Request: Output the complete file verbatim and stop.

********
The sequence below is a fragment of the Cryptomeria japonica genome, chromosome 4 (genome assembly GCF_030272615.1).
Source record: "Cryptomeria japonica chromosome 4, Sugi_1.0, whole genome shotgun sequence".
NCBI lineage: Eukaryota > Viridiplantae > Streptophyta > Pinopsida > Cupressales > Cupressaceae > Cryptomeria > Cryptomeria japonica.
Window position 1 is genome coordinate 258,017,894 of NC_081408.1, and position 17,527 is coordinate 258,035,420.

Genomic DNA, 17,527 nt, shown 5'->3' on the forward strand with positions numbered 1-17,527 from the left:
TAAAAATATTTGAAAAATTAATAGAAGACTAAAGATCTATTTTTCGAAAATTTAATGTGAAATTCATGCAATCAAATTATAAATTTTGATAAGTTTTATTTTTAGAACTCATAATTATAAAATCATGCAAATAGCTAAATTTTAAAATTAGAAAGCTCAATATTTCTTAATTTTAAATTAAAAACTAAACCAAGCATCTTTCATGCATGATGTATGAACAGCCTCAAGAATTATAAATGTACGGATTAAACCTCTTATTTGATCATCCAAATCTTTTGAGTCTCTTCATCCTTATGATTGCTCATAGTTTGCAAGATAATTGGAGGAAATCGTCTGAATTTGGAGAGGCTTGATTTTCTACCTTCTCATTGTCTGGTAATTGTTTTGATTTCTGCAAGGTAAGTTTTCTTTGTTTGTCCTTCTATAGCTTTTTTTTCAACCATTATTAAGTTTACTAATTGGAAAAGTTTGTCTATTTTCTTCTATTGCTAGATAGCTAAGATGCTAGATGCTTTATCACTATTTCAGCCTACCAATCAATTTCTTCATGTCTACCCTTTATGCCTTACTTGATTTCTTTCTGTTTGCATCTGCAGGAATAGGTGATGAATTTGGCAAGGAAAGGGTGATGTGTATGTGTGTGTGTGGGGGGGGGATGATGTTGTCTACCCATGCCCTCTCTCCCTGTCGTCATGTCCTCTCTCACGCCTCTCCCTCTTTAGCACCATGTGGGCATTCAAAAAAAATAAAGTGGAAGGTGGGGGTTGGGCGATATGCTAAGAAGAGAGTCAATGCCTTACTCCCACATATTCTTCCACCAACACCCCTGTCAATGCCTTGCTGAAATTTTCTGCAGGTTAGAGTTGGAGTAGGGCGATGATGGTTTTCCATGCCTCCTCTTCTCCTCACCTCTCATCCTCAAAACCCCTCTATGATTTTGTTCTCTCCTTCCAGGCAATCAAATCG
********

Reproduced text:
The sequence below is a fragment of the Cryptomeria japonica genome, chromosome 4 (genome assembly GCF_030272615.1).
Source record: "Cryptomeria japonica chromosome 4, Sugi_1.0, whole genome shotgun sequence".
NCBI lineage: Eukaryota > Viridiplantae > Streptophyta > Pinopsida > Cupressales > Cupressaceae > Cryptomeria > Cryptomeria japonica.
Window position 1 is genome coordinate 258,017,894 of NC_081408.1, and position 17,527 is coordinate 258,035,420.

Genomic DNA, 17,527 nt, shown 5'->3' on the forward strand with positions numbered 1-17,527 from the left:
TAAAAATATTTGAAAAATTAATAGAAGACTAAAGATCTATTTTTCGAAAATTTAATGTGAAATTCATGCAATCAAATTATAAATTTTGATAAGTTTTATTTTTAGAACTCATAATTATAAAATCATGCAAATAGCTAAATTTTAAAATTAGAAAGCTCAATATTTCTTAATTTTAAATTAAAAACTAAACCAAGCATCTTTCATGCATGATGTATGAACAGCCTCAAGAATTATAAATGTACGGATTAAACCTCTTATTTGATCATCCAAATCTTTTGAGTCTCTTCATCCTTATGATTGCTCATAGTTTGCAAGATAATTGGAGGAAATCGTCTGAATTTGGAGAGGCTTGATTTTCTACCTTCTCATTGTCTGGTAATTGTTTTGATTTCTGCAAGGTAAGTTTTCTTTGTTTGTCCTTCTATAGCTTTTTTTTCAACCATTATTAAGTTTACTAATTGGAAAAGTTTGTCTATTTTCTTCTATTGCTAGATAGCTAAGATGCTAGATGCTTTATCACTATTTCAGCCTACCAATCAATTTCTTCATGTCTACCCTTTATGCCTTACTTGATTTCTTTCTGTTTGCATCTGCAGGAATAGGTGATGAATTTGGCAAGGAAAGGGTGATGTGTATGTGTGTGTGTGGGGGGGGGATGATGTTGTCTACCCATGCCCTCTCTCCCTGTCGTCATGTCCTCTCTCACGCCTCTCCCTCTTTAGCACCATGTGGGCATTCAAAAAAAATAAAGTGGAAGGTGGGGGTTGGGCGATATGCTAAGAAGAGAGTCAATGCCTTACTCCCACATATTCTTCCACCAACACCCCTGTCAATGCCTTGCTGAAATTTTCTGCAGGTTAGAGTTGGAGTAGGGCGATGATGGTTTTCCATGCCTCCTCTTCTCCTCACCTCTCATCCTCAAAACCCCTCTATGATTTTGTTCTCTCCTTCCAGGCAATCAAATCG